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FROM THIS EPISODE

The President says the arrests of a black Harvard professor by a white Cambridge policeman provided a "teachable moment" on race relations. We hear contrasting views of the "beer summit" at the Obama White House. Also, a military colonel says it's time to leave Iraq, and Ireland will accept two prisoners from Guantanamo Bay, but the Obama Administration is still investigating another, even though he's been there for almost seven years.


Banner image: President Barack Obama, Professor Henry Louis Gates Jr. and Sergeant James Crowley walk from the Oval Office to the Rose Garden of the White House. Official White House Photo: Pete Souza

Producers:
Andrea Brody
Rebecca Mooney
Katie Cooper

Main Topic The Cop, the Professor and the President of the United States 37 MIN

In an incident now familiar to most Americans, a Harvard professor arrived home from a trip to China to find his door jammed. He and his driver tried to force it open, a neighbor reported a possible break-in and Cambridge Police Sergeant James Crowley showed up at the home. After a verbal confrontation about racial profiling, Henry Louis Gates was arrested outside for disorderly conduct, a charge that was later dismissed. The White House says tonight’s "beer summit" is an effort to start a dialogue on race relations in the United States. It follows President Obama’s comment that a white policeman acted “stupidly” by arresting Gates. Was it a case of “racial profiling?” Was the professor first to raise the issue of race? Did the President make a political blunder? Is it a "teachable moment" or a distraction from healthcare reform and the rest of the White House agenda?

Guests:
Lynn Sweet, Washington Bureau Chief, Chicago Sun-Times
Wilmer Leon, Professor of Political Science, Howard University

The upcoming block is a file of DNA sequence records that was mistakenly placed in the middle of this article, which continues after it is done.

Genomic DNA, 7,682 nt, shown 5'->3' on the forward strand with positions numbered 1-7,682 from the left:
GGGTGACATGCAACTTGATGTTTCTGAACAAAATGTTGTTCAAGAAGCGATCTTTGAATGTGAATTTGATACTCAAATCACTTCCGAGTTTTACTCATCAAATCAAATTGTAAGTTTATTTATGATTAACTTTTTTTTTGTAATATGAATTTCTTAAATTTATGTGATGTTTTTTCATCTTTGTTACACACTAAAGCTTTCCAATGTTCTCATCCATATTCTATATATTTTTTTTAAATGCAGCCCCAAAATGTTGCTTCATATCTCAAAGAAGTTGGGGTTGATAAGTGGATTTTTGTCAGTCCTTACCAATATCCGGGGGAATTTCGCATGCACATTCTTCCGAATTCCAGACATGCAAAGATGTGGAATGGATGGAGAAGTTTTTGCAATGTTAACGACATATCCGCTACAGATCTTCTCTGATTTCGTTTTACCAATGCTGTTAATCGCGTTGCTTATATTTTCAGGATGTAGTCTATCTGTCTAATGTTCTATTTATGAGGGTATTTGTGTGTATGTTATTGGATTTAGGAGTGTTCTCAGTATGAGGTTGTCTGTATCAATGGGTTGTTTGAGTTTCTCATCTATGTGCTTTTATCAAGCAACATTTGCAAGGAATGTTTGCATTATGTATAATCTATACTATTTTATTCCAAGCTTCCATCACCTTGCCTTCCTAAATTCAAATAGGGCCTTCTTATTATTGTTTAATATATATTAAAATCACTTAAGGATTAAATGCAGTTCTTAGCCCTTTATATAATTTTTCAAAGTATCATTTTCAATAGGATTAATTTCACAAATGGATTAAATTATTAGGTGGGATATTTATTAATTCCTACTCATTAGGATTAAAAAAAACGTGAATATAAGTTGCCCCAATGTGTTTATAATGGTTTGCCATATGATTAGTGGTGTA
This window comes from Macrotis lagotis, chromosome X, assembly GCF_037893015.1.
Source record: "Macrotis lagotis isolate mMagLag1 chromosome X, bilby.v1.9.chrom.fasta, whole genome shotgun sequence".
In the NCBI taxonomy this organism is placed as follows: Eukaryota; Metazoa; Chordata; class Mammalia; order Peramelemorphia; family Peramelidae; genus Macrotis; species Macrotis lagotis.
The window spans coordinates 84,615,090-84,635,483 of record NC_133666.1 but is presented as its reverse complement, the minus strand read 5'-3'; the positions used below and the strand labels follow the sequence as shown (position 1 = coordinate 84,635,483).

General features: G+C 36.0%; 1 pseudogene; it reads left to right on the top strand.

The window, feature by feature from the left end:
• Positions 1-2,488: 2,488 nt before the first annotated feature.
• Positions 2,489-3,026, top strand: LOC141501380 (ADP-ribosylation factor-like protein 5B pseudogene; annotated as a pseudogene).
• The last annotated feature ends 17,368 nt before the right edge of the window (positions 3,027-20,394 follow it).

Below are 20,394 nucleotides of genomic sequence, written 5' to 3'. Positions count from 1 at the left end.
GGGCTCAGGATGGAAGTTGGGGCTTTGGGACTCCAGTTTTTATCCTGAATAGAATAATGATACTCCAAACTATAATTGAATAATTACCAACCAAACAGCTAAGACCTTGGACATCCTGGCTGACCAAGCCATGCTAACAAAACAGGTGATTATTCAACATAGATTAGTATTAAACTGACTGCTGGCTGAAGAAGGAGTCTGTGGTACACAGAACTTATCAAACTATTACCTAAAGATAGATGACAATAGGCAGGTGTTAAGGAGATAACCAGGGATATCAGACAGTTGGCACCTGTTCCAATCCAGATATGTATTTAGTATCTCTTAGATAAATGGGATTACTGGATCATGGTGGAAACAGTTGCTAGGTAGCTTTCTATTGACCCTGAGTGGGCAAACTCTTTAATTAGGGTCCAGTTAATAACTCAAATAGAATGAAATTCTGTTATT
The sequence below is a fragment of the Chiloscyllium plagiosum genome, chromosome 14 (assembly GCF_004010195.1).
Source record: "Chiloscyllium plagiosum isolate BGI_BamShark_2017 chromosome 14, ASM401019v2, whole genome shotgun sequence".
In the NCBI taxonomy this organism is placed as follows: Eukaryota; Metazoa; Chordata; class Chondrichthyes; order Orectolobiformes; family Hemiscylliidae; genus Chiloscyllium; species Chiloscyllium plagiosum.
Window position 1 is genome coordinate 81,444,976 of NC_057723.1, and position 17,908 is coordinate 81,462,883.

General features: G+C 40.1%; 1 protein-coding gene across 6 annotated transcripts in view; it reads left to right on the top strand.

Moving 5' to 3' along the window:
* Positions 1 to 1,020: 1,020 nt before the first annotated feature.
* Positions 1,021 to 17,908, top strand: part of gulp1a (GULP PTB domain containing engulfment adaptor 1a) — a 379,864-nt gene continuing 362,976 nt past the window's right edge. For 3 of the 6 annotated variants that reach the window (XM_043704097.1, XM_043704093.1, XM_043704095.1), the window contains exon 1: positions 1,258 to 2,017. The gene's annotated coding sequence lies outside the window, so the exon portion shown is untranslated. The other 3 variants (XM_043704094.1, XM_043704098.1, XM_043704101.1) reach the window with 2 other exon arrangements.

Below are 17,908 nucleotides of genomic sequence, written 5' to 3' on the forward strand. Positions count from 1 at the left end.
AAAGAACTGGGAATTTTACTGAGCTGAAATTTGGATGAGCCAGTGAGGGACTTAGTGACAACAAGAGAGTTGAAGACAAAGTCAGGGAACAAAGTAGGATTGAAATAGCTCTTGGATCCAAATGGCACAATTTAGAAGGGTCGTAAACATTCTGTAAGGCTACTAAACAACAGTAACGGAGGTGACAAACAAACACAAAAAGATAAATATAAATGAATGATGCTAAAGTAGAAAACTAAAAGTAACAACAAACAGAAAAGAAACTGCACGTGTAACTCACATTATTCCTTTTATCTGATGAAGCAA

Wayne Bennett, TheFieldNegro.com (@fieldnegro)
Eugene O'Donnell, John Jay College of Criminal Justice

Reporter's Notebook Judge Orders Release of Young Guantanamo Detainee 6 MIN, 6 SEC

Ireland has agreed to take two prisoners the US no longer wants at Guantanamo Bay. A judge says another detainee is being held illegally, but after almost seven years, a criminal investigation is still going on. The Obama administration is negotiating for Mohammed Jawad’s return, but wants to examine what it calls new eyewitness evidence. Adam Zagorin is a contributor to Time magazine.

Guests:
Adam Zagorin, Project on Government Oversight

Making News Colonel's Memo Says It's Time to Leave Iraq 7 MIN, 31 SEC

Ten thousand American troops are scheduled to leave Iraq by the end of this year and, yesterday, Defense Secretary Robert Gates said another 5000 might depart before the end of December. Today, the New York Times reports that a senior military advisor in Baghdad says it's time "for the US to declare victory and go home." Michael Gordon wrote the story.

Guests:
Michael Gordon, New York Times

Cobra II

Michael Gordon and Bernard E. Trainor

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